Secondary opinions

In all markets, buyers and sellers must agree on a value to effect a transaction on an asset and the secondary market for alternative assets is no different. However, due to the lack of transparency in the secondary market and the lack of experience of many sellers of alternative assets, it is no great surprise that there is often a notable discrepancy between valuations placed on a given asset by buyer and seller.

The seller is concerned with what the asset is worth today and its view is typically some distillation of the current net asset value (NAV) ascribed by the general partner. By contrast, as the buyer receives the future cash flows of the fund in return for the purchase of the asset, it is much more focused on what the asset will be worth in the future. 

In order to determine the value of an asset, and the price they are willing to pay for an asset today, most buyers of secondary assets will conduct a discounted cash flow (DCF) analysis. The DCF uses several factors to arrive at the cash flow stream: expected exit value and exit timing for the current portfolio investments, projected future capital calls and the return on the future investments made using those capital calls, the legal structure of the fund and the return the buyer would like to earn on the transaction (the target return or discount rate).

Whereas buyers are most concerned with the price they should pay to achieve their target returns, sellers are much more concerned with the buyer valuation relative to the fund’s net asset value (NAV) as provided by the manager. This is particularly the case when a buyer is offering to purchase a fund at a discount to the fund’s most recently reported NAV, thereby creating a loss on the seller’s books. While no seller ever looks favorably on a loss, alternative asset investors might be particularly unwilling to accept losses due to compensation issues (personal compensation tied to performance) and political concerns (investors that have to report publicly).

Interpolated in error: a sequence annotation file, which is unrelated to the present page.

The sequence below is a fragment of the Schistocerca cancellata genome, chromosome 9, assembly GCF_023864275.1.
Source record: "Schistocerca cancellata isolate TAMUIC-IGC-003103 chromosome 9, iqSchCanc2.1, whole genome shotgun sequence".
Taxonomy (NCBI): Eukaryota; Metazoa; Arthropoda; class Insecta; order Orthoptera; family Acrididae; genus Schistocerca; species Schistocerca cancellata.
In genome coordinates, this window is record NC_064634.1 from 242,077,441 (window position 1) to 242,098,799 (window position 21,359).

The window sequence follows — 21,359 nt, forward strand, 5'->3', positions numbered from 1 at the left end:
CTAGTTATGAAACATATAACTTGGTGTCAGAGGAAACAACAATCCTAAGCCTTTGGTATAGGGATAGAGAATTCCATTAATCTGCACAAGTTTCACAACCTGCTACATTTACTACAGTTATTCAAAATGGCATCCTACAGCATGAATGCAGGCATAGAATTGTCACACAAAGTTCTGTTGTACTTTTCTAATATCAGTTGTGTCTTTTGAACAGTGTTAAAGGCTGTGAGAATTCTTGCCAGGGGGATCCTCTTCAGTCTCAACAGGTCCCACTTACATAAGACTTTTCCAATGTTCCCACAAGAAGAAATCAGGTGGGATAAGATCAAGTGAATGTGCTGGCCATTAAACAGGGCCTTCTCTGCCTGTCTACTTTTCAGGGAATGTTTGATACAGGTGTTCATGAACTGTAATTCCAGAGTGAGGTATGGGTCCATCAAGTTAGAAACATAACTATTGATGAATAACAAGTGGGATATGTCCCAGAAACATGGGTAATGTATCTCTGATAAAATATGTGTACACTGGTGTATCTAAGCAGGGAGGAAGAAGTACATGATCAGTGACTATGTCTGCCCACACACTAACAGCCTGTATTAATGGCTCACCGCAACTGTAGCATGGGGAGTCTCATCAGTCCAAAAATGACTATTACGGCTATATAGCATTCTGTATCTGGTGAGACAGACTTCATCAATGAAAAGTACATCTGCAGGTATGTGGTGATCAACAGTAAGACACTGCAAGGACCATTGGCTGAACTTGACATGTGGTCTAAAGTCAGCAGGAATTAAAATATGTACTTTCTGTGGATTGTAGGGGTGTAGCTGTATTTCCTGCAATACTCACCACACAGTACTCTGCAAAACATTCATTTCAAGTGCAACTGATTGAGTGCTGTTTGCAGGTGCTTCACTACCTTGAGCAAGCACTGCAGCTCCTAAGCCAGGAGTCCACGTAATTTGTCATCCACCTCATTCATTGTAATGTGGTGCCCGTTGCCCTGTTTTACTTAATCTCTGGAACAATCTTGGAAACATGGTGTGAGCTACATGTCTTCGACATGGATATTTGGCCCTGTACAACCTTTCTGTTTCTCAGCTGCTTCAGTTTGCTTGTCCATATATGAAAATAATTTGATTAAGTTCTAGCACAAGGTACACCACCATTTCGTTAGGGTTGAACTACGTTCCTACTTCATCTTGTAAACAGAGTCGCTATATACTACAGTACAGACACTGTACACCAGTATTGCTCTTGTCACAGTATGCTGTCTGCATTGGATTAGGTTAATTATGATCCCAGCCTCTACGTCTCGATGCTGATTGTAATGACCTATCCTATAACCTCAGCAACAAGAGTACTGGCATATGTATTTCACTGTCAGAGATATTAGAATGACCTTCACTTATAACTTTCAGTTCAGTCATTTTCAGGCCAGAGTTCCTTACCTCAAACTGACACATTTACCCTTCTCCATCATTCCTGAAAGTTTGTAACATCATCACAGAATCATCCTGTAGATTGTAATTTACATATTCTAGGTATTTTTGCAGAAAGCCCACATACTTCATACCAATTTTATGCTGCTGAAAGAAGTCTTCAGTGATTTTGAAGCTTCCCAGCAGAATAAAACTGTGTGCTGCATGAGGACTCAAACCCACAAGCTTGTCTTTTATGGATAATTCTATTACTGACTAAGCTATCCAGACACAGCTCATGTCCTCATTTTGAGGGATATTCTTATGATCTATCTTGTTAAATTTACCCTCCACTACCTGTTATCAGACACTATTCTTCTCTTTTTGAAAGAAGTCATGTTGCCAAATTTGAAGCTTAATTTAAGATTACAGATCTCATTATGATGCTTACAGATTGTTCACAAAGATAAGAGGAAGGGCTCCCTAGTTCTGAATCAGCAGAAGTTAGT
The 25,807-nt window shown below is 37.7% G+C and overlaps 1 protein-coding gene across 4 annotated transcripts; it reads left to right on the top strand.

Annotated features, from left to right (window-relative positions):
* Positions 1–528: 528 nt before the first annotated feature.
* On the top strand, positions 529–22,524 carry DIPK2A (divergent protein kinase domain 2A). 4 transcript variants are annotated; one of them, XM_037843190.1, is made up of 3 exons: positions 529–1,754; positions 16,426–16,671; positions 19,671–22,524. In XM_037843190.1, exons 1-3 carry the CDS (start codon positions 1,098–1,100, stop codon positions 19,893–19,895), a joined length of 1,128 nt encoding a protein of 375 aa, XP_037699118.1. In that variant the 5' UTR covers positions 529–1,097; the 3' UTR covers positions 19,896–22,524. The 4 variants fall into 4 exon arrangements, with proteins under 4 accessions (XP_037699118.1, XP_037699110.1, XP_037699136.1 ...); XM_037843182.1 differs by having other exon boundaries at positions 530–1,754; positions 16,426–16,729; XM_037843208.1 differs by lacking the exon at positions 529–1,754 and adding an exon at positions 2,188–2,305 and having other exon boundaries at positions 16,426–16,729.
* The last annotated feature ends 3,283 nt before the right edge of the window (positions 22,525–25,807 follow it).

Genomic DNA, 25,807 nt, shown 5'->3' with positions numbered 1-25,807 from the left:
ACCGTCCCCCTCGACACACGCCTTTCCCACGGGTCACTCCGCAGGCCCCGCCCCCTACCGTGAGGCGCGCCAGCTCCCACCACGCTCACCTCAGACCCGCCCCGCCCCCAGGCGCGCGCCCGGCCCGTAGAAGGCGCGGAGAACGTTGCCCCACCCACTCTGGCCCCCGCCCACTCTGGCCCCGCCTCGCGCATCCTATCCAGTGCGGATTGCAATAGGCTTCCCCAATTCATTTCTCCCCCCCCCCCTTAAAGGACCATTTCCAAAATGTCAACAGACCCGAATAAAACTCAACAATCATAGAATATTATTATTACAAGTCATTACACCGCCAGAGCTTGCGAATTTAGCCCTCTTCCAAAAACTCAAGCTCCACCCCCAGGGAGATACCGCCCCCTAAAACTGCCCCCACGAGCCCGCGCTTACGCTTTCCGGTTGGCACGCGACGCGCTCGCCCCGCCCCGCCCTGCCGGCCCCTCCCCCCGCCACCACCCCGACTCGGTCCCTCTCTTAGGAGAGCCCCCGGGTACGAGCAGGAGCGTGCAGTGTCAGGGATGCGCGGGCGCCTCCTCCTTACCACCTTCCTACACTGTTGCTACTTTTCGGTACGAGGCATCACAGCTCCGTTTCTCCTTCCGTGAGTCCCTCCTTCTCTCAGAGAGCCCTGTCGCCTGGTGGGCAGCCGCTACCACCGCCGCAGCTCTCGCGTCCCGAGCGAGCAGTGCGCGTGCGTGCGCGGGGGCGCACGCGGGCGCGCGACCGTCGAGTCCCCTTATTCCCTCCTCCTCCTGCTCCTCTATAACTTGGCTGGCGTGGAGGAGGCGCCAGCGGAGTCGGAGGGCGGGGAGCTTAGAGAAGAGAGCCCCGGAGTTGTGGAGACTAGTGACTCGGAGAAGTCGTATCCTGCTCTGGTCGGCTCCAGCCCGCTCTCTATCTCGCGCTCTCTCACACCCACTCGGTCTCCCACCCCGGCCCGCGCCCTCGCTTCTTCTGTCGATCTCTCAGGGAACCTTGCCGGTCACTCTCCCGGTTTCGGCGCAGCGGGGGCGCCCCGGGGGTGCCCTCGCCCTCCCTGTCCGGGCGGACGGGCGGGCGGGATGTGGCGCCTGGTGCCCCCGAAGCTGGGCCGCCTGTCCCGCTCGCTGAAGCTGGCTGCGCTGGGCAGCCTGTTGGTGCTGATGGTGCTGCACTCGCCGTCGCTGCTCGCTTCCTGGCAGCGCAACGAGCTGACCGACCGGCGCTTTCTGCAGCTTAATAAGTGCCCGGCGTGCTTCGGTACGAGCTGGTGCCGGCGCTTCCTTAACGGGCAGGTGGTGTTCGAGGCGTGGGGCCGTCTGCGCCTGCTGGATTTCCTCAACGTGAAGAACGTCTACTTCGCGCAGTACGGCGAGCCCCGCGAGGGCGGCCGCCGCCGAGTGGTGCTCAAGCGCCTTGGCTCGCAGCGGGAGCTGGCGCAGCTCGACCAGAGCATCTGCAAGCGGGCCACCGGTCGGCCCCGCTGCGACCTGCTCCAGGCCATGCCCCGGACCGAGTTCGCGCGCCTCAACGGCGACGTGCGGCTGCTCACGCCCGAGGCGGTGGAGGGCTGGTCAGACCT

Many sellers are not equipped to perform a typical buyer-style valuation. However, those sellers that do perform such analyses often end up with substantially different valuations from buyers. Sellers will typically use more aggressive assumptions than buyers. This is partly due to comfort with the assets and partly due to psychology. The seller has likely been in constant contact with the fund manager for the life of the fund and may be more familiar than a buyer with a given company’s prospects, thereby allowing more confidence in an aggressive assumption. The seller may have also made the initial recommendation to make the fund investment and may be anchored to a positive outlook for the investment.

Another major difference in a seller valuation can be the discount rate used. Sellers, like buyers, typically have a target rate of return for a given asset. However, seller targets are often lower than buyer targets, which will cause a seller’s valuation to be higher than a buyer’s. Even larger discrepancies can be seen when an organisation uses its cost of capital, which should always be lower than the target rate of return, or when pension funds use target rates of return which must be quite low for actuarial reasons. However, the reasons for selling typically would increase the required rate of return for the seller. If a sale is planned for liquidity reasons, the target rate of return for the asset is no longer particularly relevant and the discount rate should be increased in proportion with the size of the liquidity problem. If the seller wants to redeploy the capital from the sale into another asset with a higher expected return, the discount rate should also be increased for the asset being sold to be in line with the desired return in redeployment. Seller discount rates can normally be moved in line with buyer targets when the circumstances of the sale are fully taken into account. 

This is an excerpt from an article in The definitive guide to Private Equity Valuation, full details of which can be found at